Taxonomy [top]

Kingdom Phylum Class Order Family
Animalia Mollusca Gastropoda Neogastropoda Conidae

Scientific Name: Conus amphiurgus
Species Authority: Dall, 1899
Common Name(s):
English Amphiurgus Cone
Conus flamingo Petuch, 1980
Conus juliae Clench, 1942
Taxonomic Notes: Conus flamingo is listed as a synonym of this species, however current research shows that it is a separate species restriced to Florida (Petuch and Sargent 2011).

Assessment Information [top]

Red List Category & Criteria: Least Concern ver 3.1
Year Published: 2013
Date Assessed: 2011-10-26
Assessor(s): Petuch, E.
Reviewer(s): Peters, H. & Coltro, J.
Facilitator/Compiler(s): Passmore, J., Livingstone, S. & Peters, H.
This species is found throughout the Gulf of Mexico from Contoy Island Yucatan to Cape Hatteras North Carolina. There are no threats to this species and it is listed as Least Concern.

Geographic Range [top]

Range Description: This species is commonly found on both the Atlantic and Gulf coast of Florida and its range extends along the United States and Mexican coastline to the Yucatan Peninsula (Tucker 2010, Shelton 1997). Occurs throughout the Gulf of Mexico from Contoy Island Yucatan to Cape Hatteras North Carolina.
Countries occurrence:
Mexico (Campeche, Tabasco, Tamaulipas, Veracruz, Yucatán); United States (Alabama, Florida, Georgia, Louisiana, North Carolina, South Carolina, Texas)
FAO Marine Fishing Areas:
Atlantic – western central
Lower depth limit (metres): 200
Upper depth limit (metres): 50
Range Map: Click here to open the map viewer and explore range.

Population [top]

Population: There is no population information available for C. amphiurgus.
Current Population Trend: Unknown
Additional data:
Population severely fragmented: No

Habitat and Ecology [top]

Habitat and Ecology: C. amphiurgus is found in shell hash and sandy mud bottoms, often associated with scallop beds (Felder et al. 2009, Petuch and Sargent 2011) at depths from 50 to 200 m.  Adults of this species typically grow to 54 mm.
Systems: Marine
Continuing decline in area, extent and/or quality of habitat: Unknown

Use and Trade [top]

Use and Trade: In common with all Conus spp this species is traded for the specimen shell collector market but it is not readily available and sells for moderate prices (Rice 2007). There are no quantitative data available on the number of shells removed. This species is not frequently in the market as it is generally collected as by-catch from trawling and dredging.

Threats [top]

Major Threat(s): In Florida, this species is brought to the waters' surface as a result of scallop dredging and is subsequently sold on the shell market (Tucker 2010). The elevated mortality from dredging is unquantified but owing to this species' wide distribution it is unlikely this will lead to any threat over the long term. There may be affects from the 2010 Deepwater Horizon oil spill and dispersant chemicals on the population viability of this species along the Alabama and Florida coastline.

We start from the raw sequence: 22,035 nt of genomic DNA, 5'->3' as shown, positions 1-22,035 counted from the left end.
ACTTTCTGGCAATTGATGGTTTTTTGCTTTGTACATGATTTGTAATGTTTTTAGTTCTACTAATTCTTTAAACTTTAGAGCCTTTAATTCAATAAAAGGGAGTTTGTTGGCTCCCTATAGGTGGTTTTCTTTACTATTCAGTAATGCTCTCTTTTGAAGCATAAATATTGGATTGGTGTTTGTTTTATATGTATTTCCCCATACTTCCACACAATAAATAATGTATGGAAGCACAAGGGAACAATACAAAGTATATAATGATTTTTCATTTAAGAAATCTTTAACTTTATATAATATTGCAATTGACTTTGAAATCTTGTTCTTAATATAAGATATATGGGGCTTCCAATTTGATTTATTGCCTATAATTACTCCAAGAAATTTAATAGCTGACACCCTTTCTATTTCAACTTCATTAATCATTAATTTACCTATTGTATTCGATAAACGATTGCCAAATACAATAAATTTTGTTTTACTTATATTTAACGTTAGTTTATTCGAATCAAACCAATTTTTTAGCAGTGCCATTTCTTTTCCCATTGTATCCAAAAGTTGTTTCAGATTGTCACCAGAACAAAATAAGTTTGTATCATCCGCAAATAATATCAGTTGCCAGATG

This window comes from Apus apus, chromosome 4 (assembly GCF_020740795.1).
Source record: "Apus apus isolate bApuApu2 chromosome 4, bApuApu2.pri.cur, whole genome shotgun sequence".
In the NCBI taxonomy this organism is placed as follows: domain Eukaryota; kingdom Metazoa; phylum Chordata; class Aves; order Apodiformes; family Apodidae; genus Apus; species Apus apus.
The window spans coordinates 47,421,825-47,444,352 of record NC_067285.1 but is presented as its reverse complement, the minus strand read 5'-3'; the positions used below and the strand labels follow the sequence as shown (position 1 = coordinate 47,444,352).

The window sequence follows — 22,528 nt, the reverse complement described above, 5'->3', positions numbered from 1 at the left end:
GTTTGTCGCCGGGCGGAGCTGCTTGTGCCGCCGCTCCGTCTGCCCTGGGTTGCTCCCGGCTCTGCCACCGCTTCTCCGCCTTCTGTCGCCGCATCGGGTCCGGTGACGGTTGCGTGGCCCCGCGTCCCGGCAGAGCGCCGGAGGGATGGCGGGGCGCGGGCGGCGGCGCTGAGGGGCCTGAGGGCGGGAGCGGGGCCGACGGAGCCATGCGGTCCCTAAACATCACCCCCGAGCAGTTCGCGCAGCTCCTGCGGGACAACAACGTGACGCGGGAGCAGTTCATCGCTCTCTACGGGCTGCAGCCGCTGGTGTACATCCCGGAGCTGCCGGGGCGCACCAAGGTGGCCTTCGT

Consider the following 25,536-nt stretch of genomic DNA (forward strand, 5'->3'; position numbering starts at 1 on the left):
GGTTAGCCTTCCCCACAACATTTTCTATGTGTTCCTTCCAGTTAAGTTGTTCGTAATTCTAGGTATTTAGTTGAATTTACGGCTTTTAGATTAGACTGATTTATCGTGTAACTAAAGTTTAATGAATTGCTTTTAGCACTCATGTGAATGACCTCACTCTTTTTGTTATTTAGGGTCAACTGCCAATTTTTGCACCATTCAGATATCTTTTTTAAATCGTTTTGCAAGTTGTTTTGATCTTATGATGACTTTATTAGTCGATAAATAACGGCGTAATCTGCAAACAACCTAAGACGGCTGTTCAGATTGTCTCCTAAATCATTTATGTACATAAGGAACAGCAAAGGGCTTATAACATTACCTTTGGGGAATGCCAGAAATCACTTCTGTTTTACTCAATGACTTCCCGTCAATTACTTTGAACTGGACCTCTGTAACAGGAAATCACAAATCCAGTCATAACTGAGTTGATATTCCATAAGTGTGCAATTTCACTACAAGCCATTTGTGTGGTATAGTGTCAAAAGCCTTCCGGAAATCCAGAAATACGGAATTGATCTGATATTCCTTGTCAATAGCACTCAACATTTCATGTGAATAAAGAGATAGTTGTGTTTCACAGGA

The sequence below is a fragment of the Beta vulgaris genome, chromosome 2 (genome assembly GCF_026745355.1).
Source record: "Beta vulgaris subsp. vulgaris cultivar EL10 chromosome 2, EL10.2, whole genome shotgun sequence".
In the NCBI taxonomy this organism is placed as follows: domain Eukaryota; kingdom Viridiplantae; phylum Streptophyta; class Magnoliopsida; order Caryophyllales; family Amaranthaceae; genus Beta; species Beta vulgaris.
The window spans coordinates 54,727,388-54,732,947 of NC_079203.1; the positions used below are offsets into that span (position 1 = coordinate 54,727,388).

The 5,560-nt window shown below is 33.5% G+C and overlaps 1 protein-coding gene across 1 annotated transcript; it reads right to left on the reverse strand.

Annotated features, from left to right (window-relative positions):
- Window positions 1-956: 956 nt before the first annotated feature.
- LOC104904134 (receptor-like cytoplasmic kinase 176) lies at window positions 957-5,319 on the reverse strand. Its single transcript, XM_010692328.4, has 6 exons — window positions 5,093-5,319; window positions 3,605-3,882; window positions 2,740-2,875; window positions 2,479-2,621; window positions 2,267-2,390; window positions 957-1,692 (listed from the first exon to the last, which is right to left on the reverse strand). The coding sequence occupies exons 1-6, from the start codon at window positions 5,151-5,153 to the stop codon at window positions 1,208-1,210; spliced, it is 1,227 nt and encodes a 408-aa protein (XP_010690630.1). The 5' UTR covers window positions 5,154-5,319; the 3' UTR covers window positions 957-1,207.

Conservation Actions [top]

Conservation Actions: There are no known conservation measures currently in place for this species.

Classifications [top]

9. Marine Neritic -> 9.5. Marine Neritic - Subtidal Sandy-Mud
suitability: Suitable  major importance:Yes

In-Place Research, Monitoring and Planning
In-Place Land/Water Protection and Management
In-Place Species Management
In-Place Education
5. Biological resource use -> 5.4. Fishing & harvesting aquatic resources -> 5.4.1. Intentional use: (subsistence/small scale)
♦ timing: Ongoing ♦ scope: Unknown ♦ severity: Unknown ⇒ Impact score: Unknown 
→ Stresses
  • 2. Species Stresses -> 2.1. Species mortality

5. Biological resource use -> 5.4. Fishing & harvesting aquatic resources -> 5.4.4. Unintentional effects: (large scale)
♦ timing: Unknown ♦ scope: Unknown ♦ severity: Unknown ⇒ Impact score: Unknown 
→ Stresses
  • 2. Species Stresses -> 2.1. Species mortality

9. Pollution -> 9.2. Industrial & military effluents -> 9.2.1. Oil spills
♦ timing: Ongoing ♦ scope: Minority (<50%) ♦ severity: Unknown ⇒ Impact score: Unknown 
→ Stresses
  • 1. Ecosystem stresses -> 1.2. Ecosystem degradation
  • 1. Ecosystem stresses -> 1.3. Indirect ecosystem effects
  • 2. Species Stresses -> 2.1. Species mortality
  • 2. Species Stresses -> 2.3. Indirect species effects -> 2.3.8. Other

♦  Sport hunting/specimen collecting
 International : ✓ 

Bibliography [top]

Diaz, J. M. 1995. Zoogeography of Marine Gastropod in the Southern Caribbean: A New Look at Provinciality. Caribbean Journal of Science 31(1-2): 104-121.

Felder, D.L.,Tunnell Jr. and J.W., Earle, S.A. 2009. Gulf of Mexico Origin, Waters, and Biota: Biodiversity. TAMU Press, College Station, Texas.

IUCN. 2013. IUCN Red List of Threatened Species (ver. 2013.1). Available at: (Accessed: 12 June 2013).

Petuch E.J. & Sargent D.M. 2011. New species of Conidae and Conilithidae (Gastropoda) from the tropical Americas and Philippines. With notes on some poorly-known Floridian species. Visaya 3(3): 37-58.

Rice, T. 2007. A Catalog of Dealers' Prices for Shells: Marine, Land and Freshwater. Sea and Shore Publications.

Rosenberg, G. 2009. Malacolog 4.1.1: A Database of Western Atlantic Marine Mollusca. [WWW database (version 4.1.1)]. Available at:

Shelton, D. N. 1997. A Systematic List of Mollusks in the Northern Gulf of Mexico off the Coast of Alabama. Alabama Macalogical Research Center.

Tucker J. K. 2010. Danker L. N. Vink's The Conidae of the Western Atlantic. The Cone Collector 14a: 25-26.

Citation: Petuch, E. 2013. Conus amphiurgus. The IUCN Red List of Threatened Species 2013: e.T192340A2076919. . Downloaded on 09 October 2015.
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